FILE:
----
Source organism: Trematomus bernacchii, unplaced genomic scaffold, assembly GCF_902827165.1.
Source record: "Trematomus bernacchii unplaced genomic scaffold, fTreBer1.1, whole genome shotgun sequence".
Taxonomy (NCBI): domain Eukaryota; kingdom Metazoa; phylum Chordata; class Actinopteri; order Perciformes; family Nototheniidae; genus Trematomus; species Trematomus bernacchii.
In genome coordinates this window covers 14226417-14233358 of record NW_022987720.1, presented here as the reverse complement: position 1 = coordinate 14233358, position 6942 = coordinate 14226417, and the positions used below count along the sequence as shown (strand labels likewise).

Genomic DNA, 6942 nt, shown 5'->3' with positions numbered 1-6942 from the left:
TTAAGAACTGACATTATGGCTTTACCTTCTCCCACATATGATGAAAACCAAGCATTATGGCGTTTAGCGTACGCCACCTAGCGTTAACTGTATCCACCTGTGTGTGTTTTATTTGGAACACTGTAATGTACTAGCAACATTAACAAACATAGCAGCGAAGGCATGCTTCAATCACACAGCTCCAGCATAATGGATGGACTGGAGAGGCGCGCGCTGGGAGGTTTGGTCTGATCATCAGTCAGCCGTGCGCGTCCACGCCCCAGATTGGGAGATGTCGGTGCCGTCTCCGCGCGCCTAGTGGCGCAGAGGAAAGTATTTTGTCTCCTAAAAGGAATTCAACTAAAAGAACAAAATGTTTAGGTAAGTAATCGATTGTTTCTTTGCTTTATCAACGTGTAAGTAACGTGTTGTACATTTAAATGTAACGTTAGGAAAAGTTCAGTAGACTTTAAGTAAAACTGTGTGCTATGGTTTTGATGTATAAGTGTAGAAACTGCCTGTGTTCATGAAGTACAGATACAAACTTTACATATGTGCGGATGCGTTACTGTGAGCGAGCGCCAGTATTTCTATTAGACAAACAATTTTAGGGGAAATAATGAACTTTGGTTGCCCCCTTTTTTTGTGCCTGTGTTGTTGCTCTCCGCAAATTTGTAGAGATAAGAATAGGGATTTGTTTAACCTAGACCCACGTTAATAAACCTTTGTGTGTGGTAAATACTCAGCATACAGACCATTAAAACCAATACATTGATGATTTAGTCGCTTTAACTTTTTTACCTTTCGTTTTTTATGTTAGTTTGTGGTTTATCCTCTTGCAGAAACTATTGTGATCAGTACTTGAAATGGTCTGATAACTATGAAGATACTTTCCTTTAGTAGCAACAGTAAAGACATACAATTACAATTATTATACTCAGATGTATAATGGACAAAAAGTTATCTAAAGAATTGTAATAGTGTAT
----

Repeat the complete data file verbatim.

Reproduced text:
Source organism: Trematomus bernacchii, unplaced genomic scaffold, assembly GCF_902827165.1.
Source record: "Trematomus bernacchii unplaced genomic scaffold, fTreBer1.1, whole genome shotgun sequence".
Taxonomy (NCBI): domain Eukaryota; kingdom Metazoa; phylum Chordata; class Actinopteri; order Perciformes; family Nototheniidae; genus Trematomus; species Trematomus bernacchii.
In genome coordinates this window covers 14226417-14233358 of record NW_022987720.1, presented here as the reverse complement: position 1 = coordinate 14233358, position 6942 = coordinate 14226417, and the positions used below count along the sequence as shown (strand labels likewise).

Genomic DNA, 6942 nt, shown 5'->3' with positions numbered 1-6942 from the left:
TTAAGAACTGACATTATGGCTTTACCTTCTCCCACATATGATGAAAACCAAGCATTATGGCGTTTAGCGTACGCCACCTAGCGTTAACTGTATCCACCTGTGTGTGTTTTATTTGGAACACTGTAATGTACTAGCAACATTAACAAACATAGCAGCGAAGGCATGCTTCAATCACACAGCTCCAGCATAATGGATGGACTGGAGAGGCGCGCGCTGGGAGGTTTGGTCTGATCATCAGTCAGCCGTGCGCGTCCACGCCCCAGATTGGGAGATGTCGGTGCCGTCTCCGCGCGCCTAGTGGCGCAGAGGAAAGTATTTTGTCTCCTAAAAGGAATTCAACTAAAAGAACAAAATGTTTAGGTAAGTAATCGATTGTTTCTTTGCTTTATCAACGTGTAAGTAACGTGTTGTACATTTAAATGTAACGTTAGGAAAAGTTCAGTAGACTTTAAGTAAAACTGTGTGCTATGGTTTTGATGTATAAGTGTAGAAACTGCCTGTGTTCATGAAGTACAGATACAAACTTTACATATGTGCGGATGCGTTACTGTGAGCGAGCGCCAGTATTTCTATTAGACAAACAATTTTAGGGGAAATAATGAACTTTGGTTGCCCCCTTTTTTTGTGCCTGTGTTGTTGCTCTCCGCAAATTTGTAGAGATAAGAATAGGGATTTGTTTAACCTAGACCCACGTTAATAAACCTTTGTGTGTGGTAAATACTCAGCATACAGACCATTAAAACCAATACATTGATGATTTAGTCGCTTTAACTTTTTTACCTTTCGTTTTTTATGTTAGTTTGTGGTTTATCCTCTTGCAGAAACTATTGTGATCAGTACTTGAAATGGTCTGATAACTATGAAGATACTTTCCTTTAGTAGCAACAGTAAAGACATACAATTACAATTATTATACTCAGATGTATAATGGACAAAAAGTTATCTAAAGAATTGTAATAGTGTAT